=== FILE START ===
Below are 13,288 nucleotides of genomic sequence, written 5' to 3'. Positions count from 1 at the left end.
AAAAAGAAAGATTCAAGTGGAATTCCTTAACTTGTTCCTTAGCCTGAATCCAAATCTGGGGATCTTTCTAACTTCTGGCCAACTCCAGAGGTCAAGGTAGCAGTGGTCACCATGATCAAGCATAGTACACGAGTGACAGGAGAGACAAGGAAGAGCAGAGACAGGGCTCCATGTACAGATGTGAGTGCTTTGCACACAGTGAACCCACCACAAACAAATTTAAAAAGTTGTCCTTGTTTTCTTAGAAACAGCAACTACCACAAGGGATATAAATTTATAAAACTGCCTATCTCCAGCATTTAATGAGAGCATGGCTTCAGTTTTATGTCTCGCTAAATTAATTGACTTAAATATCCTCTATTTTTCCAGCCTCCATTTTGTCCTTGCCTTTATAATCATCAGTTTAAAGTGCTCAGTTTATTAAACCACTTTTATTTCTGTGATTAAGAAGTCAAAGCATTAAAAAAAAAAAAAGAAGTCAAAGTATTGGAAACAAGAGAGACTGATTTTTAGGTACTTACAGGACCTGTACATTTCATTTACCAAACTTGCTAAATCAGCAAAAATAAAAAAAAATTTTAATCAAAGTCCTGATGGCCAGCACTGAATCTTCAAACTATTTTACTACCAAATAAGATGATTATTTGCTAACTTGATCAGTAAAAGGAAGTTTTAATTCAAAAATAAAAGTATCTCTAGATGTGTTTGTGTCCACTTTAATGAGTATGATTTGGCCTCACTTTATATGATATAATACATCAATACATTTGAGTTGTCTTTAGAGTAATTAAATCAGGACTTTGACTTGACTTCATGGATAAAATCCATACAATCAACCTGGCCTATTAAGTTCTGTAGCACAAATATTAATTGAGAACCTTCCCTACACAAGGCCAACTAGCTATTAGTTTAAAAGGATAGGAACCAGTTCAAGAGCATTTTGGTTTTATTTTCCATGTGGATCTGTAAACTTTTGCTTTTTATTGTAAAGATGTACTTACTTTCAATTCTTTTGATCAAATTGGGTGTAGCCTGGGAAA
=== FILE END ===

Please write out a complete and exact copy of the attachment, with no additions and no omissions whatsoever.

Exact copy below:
Below are 13,288 nucleotides of genomic sequence, written 5' to 3'. Positions count from 1 at the left end.
AAAAAGAAAGATTCAAGTGGAATTCCTTAACTTGTTCCTTAGCCTGAATCCAAATCTGGGGATCTTTCTAACTTCTGGCCAACTCCAGAGGTCAAGGTAGCAGTGGTCACCATGATCAAGCATAGTACACGAGTGACAGGAGAGACAAGGAAGAGCAGAGACAGGGCTCCATGTACAGATGTGAGTGCTTTGCACACAGTGAACCCACCACAAACAAATTTAAAAAGTTGTCCTTGTTTTCTTAGAAACAGCAACTACCACAAGGGATATAAATTTATAAAACTGCCTATCTCCAGCATTTAATGAGAGCATGGCTTCAGTTTTATGTCTCGCTAAATTAATTGACTTAAATATCCTCTATTTTTCCAGCCTCCATTTTGTCCTTGCCTTTATAATCATCAGTTTAAAGTGCTCAGTTTATTAAACCACTTTTATTTCTGTGATTAAGAAGTCAAAGCATTAAAAAAAAAAAAAGAAGTCAAAGTATTGGAAACAAGAGAGACTGATTTTTAGGTACTTACAGGACCTGTACATTTCATTTACCAAACTTGCTAAATCAGCAAAAATAAAAAAAAATTTTAATCAAAGTCCTGATGGCCAGCACTGAATCTTCAAACTATTTTACTACCAAATAAGATGATTATTTGCTAACTTGATCAGTAAAAGGAAGTTTTAATTCAAAAATAAAAGTATCTCTAGATGTGTTTGTGTCCACTTTAATGAGTATGATTTGGCCTCACTTTATATGATATAATACATCAATACATTTGAGTTGTCTTTAGAGTAATTAAATCAGGACTTTGACTTGACTTCATGGATAAAATCCATACAATCAACCTGGCCTATTAAGTTCTGTAGCACAAATATTAATTGAGAACCTTCCCTACACAAGGCCAACTAGCTATTAGTTTAAAAGGATAGGAACCAGTTCAAGAGCATTTTGGTTTTATTTTCCATGTGGATCTGTAAACTTTTGCTTTTTATTGTAAAGATGTACTTACTTTCAATTCTTTTGATCAAATTGGGTGTAGCCTGGGAAA